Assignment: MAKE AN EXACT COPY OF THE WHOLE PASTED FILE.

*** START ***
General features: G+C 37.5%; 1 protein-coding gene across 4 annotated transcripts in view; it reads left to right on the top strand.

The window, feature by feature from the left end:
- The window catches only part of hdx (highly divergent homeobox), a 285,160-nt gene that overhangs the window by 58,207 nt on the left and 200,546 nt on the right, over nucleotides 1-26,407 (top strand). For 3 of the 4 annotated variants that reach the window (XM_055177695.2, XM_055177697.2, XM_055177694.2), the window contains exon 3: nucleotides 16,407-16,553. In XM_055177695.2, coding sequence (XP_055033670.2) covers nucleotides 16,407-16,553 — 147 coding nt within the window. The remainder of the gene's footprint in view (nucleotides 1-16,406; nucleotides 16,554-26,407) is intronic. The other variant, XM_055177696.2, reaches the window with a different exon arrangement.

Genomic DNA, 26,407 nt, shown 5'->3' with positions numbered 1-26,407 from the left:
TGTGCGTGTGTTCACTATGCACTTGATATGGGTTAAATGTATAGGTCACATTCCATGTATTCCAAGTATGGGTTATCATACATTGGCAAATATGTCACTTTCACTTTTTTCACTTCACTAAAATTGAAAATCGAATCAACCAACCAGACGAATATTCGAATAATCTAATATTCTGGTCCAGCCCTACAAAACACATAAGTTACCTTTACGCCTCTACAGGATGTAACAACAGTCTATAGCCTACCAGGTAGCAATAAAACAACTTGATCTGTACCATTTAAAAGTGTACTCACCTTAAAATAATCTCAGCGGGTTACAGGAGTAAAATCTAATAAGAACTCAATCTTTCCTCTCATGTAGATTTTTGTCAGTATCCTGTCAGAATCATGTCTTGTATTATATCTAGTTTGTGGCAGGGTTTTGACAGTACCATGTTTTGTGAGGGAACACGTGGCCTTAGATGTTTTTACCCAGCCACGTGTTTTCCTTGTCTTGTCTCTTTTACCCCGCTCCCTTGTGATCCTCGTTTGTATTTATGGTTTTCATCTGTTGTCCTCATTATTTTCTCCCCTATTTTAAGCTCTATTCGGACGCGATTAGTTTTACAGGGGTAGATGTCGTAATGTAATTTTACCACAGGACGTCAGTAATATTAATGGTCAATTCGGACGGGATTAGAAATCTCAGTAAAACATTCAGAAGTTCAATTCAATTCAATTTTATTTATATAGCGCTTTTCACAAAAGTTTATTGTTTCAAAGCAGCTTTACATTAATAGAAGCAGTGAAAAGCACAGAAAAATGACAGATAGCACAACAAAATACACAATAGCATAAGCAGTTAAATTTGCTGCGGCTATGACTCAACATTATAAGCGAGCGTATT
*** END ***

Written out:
General features: G+C 37.5%; 1 protein-coding gene across 4 annotated transcripts in view; it reads left to right on the top strand.

The window, feature by feature from the left end:
- The window catches only part of hdx (highly divergent homeobox), a 285,160-nt gene that overhangs the window by 58,207 nt on the left and 200,546 nt on the right, over nucleotides 1-26,407 (top strand). For 3 of the 4 annotated variants that reach the window (XM_055177695.2, XM_055177697.2, XM_055177694.2), the window contains exon 3: nucleotides 16,407-16,553. In XM_055177695.2, coding sequence (XP_055033670.2) covers nucleotides 16,407-16,553 — 147 coding nt within the window. The remainder of the gene's footprint in view (nucleotides 1-16,406; nucleotides 16,554-26,407) is intronic. The other variant, XM_055177696.2, reaches the window with a different exon arrangement.

Genomic DNA, 26,407 nt, shown 5'->3' with positions numbered 1-26,407 from the left:
TGTGCGTGTGTTCACTATGCACTTGATATGGGTTAAATGTATAGGTCACATTCCATGTATTCCAAGTATGGGTTATCATACATTGGCAAATATGTCACTTTCACTTTTTTCACTTCACTAAAATTGAAAATCGAATCAACCAACCAGACGAATATTCGAATAATCTAATATTCTGGTCCAGCCCTACAAAACACATAAGTTACCTTTACGCCTCTACAGGATGTAACAACAGTCTATAGCCTACCAGGTAGCAATAAAACAACTTGATCTGTACCATTTAAAAGTGTACTCACCTTAAAATAATCTCAGCGGGTTACAGGAGTAAAATCTAATAAGAACTCAATCTTTCCTCTCATGTAGATTTTTGTCAGTATCCTGTCAGAATCATGTCTTGTATTATATCTAGTTTGTGGCAGGGTTTTGACAGTACCATGTTTTGTGAGGGAACACGTGGCCTTAGATGTTTTTACCCAGCCACGTGTTTTCCTTGTCTTGTCTCTTTTACCCCGCTCCCTTGTGATCCTCGTTTGTATTTATGGTTTTCATCTGTTGTCCTCATTATTTTCTCCCCTATTTTAAGCTCTATTCGGACGCGATTAGTTTTACAGGGGTAGATGTCGTAATGTAATTTTACCACAGGACGTCAGTAATATTAATGGTCAATTCGGACGGGATTAGAAATCTCAGTAAAACATTCAGAAGTTCAATTCAATTCAATTTTATTTATATAGCGCTTTTCACAAAAGTTTATTGTTTCAAAGCAGCTTTACATTAATAGAAGCAGTGAAAAGCACAGAAAAATGACAGATAGCACAACAAAATACACAATAGCATAAGCAGTTAAATTTGCTGCGGCTATGACTCAACATTATAAGCGAGCGTATT